Prime Minister Justin Trudeau and the federal government have unveiled a three-pronged plan to help Canadians hurting from the inflation and affordability crisis across the country, while critics are questioning the expected $4.5 billion price tag.

On September 13 at a Liberal caucus retreat in New Brunswick, Trudeau detailed the new $4.5 billion plan – which includes the first step towards a national dental care program, an increase to the GST tax credit and a one-time boost to Canada’s Housing Benefit.

“We are retaining fiscal firepower and at the same time ensuring that those who need support don’t get left behind,” said Trudeau. “The help we’re announcing will make a big difference for the people who get it in a targeted way that will not stoke inflation.”

Trudeau notes that this plan and these three pieces of legislation are not passed, and will need to be approved by the House of Commons when the fall sitting begins later this month.

If passed, youth under the age of 12 with a family income of less than $90,000 would have up to $650 in dental coverage by December 1, with an expansion to 18-year-olds, seniors and those with disabilities by 2023. By 2025, the Liberals say it would be available to all families making under $90,000.

As well, renters with net incomes below $35,000 for families or $20,000 for individuals could see up to $500 in a one-time rental support payment through the Canada Housing Benefit, and a six-month hike to GST rebates which are paid out four times a year for Canadians who make under $50,000.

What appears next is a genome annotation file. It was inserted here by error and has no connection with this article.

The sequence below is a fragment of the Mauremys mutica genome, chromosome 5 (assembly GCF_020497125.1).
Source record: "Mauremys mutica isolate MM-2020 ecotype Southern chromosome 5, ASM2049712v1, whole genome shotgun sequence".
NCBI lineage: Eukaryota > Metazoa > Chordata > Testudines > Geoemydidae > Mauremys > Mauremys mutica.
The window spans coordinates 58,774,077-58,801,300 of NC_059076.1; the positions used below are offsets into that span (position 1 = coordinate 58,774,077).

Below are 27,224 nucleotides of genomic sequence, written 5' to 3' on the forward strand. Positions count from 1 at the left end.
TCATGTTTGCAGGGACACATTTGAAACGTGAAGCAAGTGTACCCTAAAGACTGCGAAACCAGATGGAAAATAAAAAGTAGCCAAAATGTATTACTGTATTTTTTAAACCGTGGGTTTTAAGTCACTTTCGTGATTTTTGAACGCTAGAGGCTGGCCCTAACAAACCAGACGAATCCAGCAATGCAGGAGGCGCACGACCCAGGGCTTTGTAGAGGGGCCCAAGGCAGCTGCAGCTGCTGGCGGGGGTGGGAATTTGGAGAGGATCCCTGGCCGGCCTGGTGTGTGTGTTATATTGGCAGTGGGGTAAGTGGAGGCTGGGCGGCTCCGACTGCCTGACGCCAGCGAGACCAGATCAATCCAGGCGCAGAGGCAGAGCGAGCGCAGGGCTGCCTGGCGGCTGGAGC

NDP Leader Jagmeet Singh notes much of these promises came from the Liberal and NDP’s Supply and Confidence deal signed earlier this year, wherein the NDP supports the Liberals on their key issues in exchange for support for items on the NDP’s agenda.

Jagmeet Singh campaigned on a promise of a national dental care plan during his previous two federal elections as party leader. The NDP has also spoken about the need for a national pharmacare plan for all residents.

From the opposition’s view, new PC leader Pierre Poilievre says the $4.5 billion in extra spending is only worsening Canada’s situation.

“The problem with spending more money as a solution to inflation is that it simply pours more gasoline on the inflationary fire, and that is exactly what Justin Trudeau continues to do.”

Sharing the sentiment from Poilievre, Kenora MP Eric Melillo with the Conservatives says Trudeau’s new plan is simply too late and too late for residents and communities across the country.

“It’s been much more difficult, even impossible for many to continue to afford what they have, never mind look at buying new vehicles or houses. That’s why my party has been calling for an affordability plan for months now,” said Melillo, in an interview with the Q Morning Show.

“It’s unfortunate that we’ve gone all summer with no action from the government to make life more affordable. The bills keep piling up for Canadians. I’m looking forward to looking in depth at the solutions being proposed,” Melillo adds.

Trudeau’s plan was scheduled to be released on September 8 but was delayed due to the death of Queen Elizabeth II. The federal budget currently includes $3.1 billion of the proposed $4.5 billion of projects.